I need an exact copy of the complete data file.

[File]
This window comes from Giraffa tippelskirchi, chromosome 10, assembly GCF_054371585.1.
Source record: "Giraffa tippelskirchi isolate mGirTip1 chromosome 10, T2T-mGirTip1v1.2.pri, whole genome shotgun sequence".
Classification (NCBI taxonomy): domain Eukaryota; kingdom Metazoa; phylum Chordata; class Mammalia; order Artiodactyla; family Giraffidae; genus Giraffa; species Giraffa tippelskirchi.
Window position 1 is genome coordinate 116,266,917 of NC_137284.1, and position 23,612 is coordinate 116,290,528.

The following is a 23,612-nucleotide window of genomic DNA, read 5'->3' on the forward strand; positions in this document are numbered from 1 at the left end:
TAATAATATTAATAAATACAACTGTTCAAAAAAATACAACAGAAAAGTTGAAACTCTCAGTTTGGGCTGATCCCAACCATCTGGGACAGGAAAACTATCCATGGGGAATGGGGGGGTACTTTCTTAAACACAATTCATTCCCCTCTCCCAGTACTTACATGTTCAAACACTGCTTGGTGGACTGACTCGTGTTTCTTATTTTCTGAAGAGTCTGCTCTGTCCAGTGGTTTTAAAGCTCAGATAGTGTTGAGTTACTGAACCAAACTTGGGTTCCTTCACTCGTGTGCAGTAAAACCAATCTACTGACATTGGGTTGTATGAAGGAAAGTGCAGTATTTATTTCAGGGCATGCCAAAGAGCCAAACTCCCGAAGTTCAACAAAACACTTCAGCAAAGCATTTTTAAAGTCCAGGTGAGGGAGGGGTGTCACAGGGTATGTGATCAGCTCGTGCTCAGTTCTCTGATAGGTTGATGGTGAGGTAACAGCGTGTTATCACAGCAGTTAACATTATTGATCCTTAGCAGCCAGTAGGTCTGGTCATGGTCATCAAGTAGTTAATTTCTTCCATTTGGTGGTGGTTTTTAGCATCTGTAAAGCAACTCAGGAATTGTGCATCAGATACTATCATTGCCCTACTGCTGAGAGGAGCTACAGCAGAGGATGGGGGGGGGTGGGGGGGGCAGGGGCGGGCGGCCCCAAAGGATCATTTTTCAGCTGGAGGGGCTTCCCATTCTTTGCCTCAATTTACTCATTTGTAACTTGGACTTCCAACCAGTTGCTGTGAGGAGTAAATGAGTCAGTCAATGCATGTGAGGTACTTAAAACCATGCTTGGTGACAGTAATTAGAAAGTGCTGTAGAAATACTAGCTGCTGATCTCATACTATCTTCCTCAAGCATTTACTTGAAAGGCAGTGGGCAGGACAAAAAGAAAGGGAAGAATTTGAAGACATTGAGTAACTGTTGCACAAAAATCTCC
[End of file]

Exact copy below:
This window comes from Giraffa tippelskirchi, chromosome 10, assembly GCF_054371585.1.
Source record: "Giraffa tippelskirchi isolate mGirTip1 chromosome 10, T2T-mGirTip1v1.2.pri, whole genome shotgun sequence".
Classification (NCBI taxonomy): domain Eukaryota; kingdom Metazoa; phylum Chordata; class Mammalia; order Artiodactyla; family Giraffidae; genus Giraffa; species Giraffa tippelskirchi.
Window position 1 is genome coordinate 116,266,917 of NC_137284.1, and position 23,612 is coordinate 116,290,528.

The following is a 23,612-nucleotide window of genomic DNA, read 5'->3' on the forward strand; positions in this document are numbered from 1 at the left end:
TAATAATATTAATAAATACAACTGTTCAAAAAAATACAACAGAAAAGTTGAAACTCTCAGTTTGGGCTGATCCCAACCATCTGGGACAGGAAAACTATCCATGGGGAATGGGGGGGTACTTTCTTAAACACAATTCATTCCCCTCTCCCAGTACTTACATGTTCAAACACTGCTTGGTGGACTGACTCGTGTTTCTTATTTTCTGAAGAGTCTGCTCTGTCCAGTGGTTTTAAAGCTCAGATAGTGTTGAGTTACTGAACCAAACTTGGGTTCCTTCACTCGTGTGCAGTAAAACCAATCTACTGACATTGGGTTGTATGAAGGAAAGTGCAGTATTTATTTCAGGGCATGCCAAAGAGCCAAACTCCCGAAGTTCAACAAAACACTTCAGCAAAGCATTTTTAAAGTCCAGGTGAGGGAGGGGTGTCACAGGGTATGTGATCAGCTCGTGCTCAGTTCTCTGATAGGTTGATGGTGAGGTAACAGCGTGTTATCACAGCAGTTAACATTATTGATCCTTAGCAGCCAGTAGGTCTGGTCATGGTCATCAAGTAGTTAATTTCTTCCATTTGGTGGTGGTTTTTAGCATCTGTAAAGCAACTCAGGAATTGTGCATCAGATACTATCATTGCCCTACTGCTGAGAGGAGCTACAGCAGAGGATGGGGGGGGGTGGGGGGGGCAGGGGCGGGCGGCCCCAAAGGATCATTTTTCAGCTGGAGGGGCTTCCCATTCTTTGCCTCAATTTACTCATTTGTAACTTGGACTTCCAACCAGTTGCTGTGAGGAGTAAATGAGTCAGTCAATGCATGTGAGGTACTTAAAACCATGCTTGGTGACAGTAATTAGAAAGTGCTGTAGAAATACTAGCTGCTGATCTCATACTATCTTCCTCAAGCATTTACTTGAAAGGCAGTGGGCAGGACAAAAAGAAAGGGAAGAATTTGAAGACATTGAGTAACTGTTGCACAAAAATCTCC